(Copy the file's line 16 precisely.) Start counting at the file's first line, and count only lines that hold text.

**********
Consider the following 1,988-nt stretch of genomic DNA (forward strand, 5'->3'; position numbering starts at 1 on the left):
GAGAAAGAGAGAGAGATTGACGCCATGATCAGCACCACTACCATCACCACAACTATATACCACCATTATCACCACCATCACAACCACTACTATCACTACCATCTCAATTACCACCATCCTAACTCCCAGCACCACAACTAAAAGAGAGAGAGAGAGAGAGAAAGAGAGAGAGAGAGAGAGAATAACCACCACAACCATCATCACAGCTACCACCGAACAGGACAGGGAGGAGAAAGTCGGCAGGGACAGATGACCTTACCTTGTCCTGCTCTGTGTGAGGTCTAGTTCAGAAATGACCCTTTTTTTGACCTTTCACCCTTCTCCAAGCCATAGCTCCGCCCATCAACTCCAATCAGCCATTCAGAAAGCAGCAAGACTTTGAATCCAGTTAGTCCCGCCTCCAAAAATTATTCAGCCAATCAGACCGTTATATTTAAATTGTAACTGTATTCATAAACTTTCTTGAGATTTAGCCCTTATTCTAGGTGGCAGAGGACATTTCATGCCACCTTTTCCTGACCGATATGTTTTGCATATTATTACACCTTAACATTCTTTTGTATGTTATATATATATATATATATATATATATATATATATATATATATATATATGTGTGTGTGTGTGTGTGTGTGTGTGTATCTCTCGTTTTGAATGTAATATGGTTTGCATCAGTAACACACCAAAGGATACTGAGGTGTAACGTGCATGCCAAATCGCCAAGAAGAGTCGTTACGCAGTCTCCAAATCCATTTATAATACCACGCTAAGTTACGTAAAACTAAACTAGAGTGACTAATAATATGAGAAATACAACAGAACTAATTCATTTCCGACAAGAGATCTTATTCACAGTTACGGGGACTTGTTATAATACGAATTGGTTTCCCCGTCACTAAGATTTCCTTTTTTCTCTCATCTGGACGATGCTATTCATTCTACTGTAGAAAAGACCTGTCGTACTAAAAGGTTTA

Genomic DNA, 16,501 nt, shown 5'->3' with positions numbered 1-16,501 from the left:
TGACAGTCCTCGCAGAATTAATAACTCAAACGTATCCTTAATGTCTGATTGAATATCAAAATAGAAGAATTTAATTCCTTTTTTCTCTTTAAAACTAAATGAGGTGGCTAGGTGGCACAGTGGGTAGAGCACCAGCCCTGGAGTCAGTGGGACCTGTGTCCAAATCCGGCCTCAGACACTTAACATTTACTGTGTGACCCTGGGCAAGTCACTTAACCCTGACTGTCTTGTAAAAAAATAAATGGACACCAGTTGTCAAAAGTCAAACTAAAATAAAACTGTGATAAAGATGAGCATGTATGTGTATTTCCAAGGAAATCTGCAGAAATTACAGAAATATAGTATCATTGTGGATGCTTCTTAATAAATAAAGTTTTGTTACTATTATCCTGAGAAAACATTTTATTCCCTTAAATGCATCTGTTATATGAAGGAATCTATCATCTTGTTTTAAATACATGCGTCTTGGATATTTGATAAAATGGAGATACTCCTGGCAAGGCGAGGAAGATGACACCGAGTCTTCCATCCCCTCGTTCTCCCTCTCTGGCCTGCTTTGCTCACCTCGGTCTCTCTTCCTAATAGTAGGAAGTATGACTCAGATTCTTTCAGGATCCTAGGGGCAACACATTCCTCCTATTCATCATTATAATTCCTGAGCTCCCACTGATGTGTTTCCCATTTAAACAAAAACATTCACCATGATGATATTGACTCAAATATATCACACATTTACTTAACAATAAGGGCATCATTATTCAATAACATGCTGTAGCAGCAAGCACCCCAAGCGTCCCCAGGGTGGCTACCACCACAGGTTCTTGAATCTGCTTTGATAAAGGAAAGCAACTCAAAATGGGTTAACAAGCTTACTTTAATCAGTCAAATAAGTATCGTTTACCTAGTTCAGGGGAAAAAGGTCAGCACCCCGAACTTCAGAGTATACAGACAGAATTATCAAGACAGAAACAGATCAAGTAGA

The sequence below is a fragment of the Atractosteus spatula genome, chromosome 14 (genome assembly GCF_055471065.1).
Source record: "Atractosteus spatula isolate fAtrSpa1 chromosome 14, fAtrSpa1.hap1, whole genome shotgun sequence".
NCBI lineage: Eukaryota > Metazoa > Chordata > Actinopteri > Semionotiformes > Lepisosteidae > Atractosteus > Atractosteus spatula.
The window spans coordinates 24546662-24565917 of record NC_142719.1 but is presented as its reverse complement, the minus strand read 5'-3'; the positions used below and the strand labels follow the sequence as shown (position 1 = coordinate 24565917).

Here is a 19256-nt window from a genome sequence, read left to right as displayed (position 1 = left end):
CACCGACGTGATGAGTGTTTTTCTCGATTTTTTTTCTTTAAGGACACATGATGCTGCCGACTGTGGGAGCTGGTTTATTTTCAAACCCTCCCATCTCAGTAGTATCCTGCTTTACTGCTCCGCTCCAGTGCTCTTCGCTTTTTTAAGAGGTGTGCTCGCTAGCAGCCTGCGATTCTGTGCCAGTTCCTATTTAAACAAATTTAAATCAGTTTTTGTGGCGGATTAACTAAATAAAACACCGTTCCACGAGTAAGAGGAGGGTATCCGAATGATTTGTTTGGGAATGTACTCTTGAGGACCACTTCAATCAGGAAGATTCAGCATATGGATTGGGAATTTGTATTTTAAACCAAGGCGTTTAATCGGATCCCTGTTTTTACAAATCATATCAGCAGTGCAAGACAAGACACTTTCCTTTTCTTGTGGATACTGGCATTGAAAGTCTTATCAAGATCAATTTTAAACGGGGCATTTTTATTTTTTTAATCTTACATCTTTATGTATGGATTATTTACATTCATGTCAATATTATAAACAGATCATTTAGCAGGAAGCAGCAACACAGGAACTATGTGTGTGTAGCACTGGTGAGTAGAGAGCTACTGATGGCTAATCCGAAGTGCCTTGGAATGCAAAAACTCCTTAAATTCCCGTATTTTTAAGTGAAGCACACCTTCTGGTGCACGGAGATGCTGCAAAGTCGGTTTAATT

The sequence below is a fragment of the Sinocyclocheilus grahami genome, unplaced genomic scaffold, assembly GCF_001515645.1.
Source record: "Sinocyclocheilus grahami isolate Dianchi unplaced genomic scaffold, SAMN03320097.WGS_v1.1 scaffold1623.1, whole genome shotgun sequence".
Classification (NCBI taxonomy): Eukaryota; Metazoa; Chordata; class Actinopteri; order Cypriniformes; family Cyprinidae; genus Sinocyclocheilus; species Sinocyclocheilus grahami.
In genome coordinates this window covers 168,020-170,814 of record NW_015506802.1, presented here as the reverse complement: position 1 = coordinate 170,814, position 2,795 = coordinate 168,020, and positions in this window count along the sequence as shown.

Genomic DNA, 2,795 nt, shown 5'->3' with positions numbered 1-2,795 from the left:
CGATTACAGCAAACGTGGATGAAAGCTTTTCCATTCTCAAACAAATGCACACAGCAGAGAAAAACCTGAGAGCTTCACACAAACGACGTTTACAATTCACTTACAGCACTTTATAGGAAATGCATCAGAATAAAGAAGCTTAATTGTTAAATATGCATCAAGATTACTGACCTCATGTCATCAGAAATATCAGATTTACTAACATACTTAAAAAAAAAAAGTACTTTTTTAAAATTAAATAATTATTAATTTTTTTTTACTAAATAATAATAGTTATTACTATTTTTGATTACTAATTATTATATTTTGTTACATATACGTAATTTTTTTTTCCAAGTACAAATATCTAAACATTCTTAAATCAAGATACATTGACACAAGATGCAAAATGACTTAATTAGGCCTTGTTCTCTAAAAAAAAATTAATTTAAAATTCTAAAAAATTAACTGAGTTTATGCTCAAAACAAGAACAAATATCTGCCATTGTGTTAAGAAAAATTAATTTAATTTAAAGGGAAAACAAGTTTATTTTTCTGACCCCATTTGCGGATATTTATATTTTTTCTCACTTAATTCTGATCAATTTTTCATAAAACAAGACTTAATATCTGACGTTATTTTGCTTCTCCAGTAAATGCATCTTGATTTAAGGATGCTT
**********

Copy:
CGATTACAGCAAACGTGGATGAAAGCTTTTCCATTCTCAAACAAATGCACACAGCAGAGAAAAACCTGAGAGCTTCACACAAACGACGTTTACAATTCACTTACAGCACTTTATAGGAAATGCATCAGAATAAAGAAGCTTAATTGTTAAATATGCATCAAGATTACTGACCTCATGTCATCAGAAATATCAGATTTACTAACATACTTAAAAAAAAAAAGTACTTTTTTAAAATTAAATAATTATTAATTTTTTTTTACTAAATAATAATAGTTATTACTATTTTTGATTACTAATTATTATATTTTGTTACATATACGTAATTTTTTTTTCCAAGTACAAATATCTAAACATTCTTAAATCAAGATACATTGACACAAGATGCAAAATGACTTAATTAGGCCTTGTTCTCTAAAAAAAAATTAATTTAAAATTCTAAAAAATTAACTGAGTTTATGCTCAAAACAAGAACAAATATCTGCCATTGTGTTAAGAAAAATTAATTTAATTTAAAGGGAAAACAAGTTTATTTTTCTGACCCCATTTGCGGATATTTATATTTTTTCTCACTTAATTCTGATCAATTTTTCATAAAACAAGACTTAATATCTGACGTTATTTTGCTTCTCCAGTAAATGCATCTTGATTTAAGGATGCTT